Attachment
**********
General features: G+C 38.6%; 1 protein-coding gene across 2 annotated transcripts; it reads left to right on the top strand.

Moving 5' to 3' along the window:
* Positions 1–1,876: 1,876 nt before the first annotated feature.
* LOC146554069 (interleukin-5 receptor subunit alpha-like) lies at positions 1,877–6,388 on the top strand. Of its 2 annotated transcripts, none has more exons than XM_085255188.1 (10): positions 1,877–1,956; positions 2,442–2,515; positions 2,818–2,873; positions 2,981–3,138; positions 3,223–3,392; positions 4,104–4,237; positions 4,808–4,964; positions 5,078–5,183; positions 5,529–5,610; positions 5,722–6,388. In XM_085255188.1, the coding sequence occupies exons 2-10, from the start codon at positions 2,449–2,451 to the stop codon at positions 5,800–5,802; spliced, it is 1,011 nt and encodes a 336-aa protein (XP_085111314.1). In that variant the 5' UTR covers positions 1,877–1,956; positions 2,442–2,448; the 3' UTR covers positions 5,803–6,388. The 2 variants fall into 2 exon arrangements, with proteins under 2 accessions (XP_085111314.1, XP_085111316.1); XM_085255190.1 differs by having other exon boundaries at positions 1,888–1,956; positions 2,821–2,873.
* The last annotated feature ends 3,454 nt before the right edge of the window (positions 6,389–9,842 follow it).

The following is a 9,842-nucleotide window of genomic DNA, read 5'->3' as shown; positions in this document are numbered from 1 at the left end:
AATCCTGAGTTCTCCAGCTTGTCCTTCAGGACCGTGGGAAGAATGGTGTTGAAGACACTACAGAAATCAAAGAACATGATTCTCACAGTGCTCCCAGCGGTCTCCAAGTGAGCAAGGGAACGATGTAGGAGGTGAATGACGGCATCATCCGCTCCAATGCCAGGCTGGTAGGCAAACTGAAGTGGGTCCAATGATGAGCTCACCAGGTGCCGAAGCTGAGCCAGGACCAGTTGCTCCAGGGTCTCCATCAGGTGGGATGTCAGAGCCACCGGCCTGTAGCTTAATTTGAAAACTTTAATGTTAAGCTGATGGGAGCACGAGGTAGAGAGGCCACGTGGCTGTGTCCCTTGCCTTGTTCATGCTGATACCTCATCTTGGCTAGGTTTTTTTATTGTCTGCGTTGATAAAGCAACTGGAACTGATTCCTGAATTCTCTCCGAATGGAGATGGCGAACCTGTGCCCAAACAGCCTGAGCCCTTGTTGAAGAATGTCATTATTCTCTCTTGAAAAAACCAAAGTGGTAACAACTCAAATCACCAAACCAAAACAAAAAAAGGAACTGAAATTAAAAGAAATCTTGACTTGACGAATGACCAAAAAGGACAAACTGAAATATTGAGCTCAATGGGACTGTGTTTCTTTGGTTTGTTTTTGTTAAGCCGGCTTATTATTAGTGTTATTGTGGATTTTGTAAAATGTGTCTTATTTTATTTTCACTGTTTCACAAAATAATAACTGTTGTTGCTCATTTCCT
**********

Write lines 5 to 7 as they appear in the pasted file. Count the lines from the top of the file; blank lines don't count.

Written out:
* The last annotated feature ends 3,454 nt before the right edge of the window (positions 6,389–9,842 follow it).

The following is a 9,842-nucleotide window of genomic DNA, read 5'->3' as shown; positions in this document are numbered from 1 at the left end:
AATCCTGAGTTCTCCAGCTTGTCCTTCAGGACCGTGGGAAGAATGGTGTTGAAGACACTACAGAAATCAAAGAACATGATTCTCACAGTGCTCCCAGCGGTCTCCAAGTGAGCAAGGGAACGATGTAGGAGGTGAATGACGGCATCATCCGCTCCAATGCCAGGCTGGTAGGCAAACTGAAGTGGGTCCAATGATGAGCTCACCAGGTGCCGAAGCTGAGCCAGGACCAGTTGCTCCAGGGTCTCCATCAGGTGGGATGTCAGAGCCACCGGCCTGTAGCTTAATTTGAAAACTTTAATGTTAAGCTGATGGGAGCACGAGGTAGAGAGGCCACGTGGCTGTGTCCCTTGCCTTGTTCATGCTGATACCTCATCTTGGCTAGGTTTTTTTATTGTCTGCGTTGATAAAGCAACTGGAACTGATTCCTGAATTCTCTCCGAATGGAGATGGCGAACCTGTGCCCAAACAGCCTGAGCCCTTGTTGAAGAATGTCATTATTCTCTCTTGAAAAAACCAAAGTGGTAACAACTCAAATCACCAAACCAAAACAAAAAAAGGAACTGAAATTAAAAGAAATCTTGACTTGACGAATGACCAAAAAGGACAAACTGAAATATTGAGCTCAATGGGACTGTGTTTCTTTGGTTTGTTTTTGTTAAGCCGGCTTATTATTAGTGTTATTGTGGATTTTGTAAAATGTGTCTTATTTTATTTTCACTGTTTCACAAAATAATAACTGTTGTTGCTCATTTCCT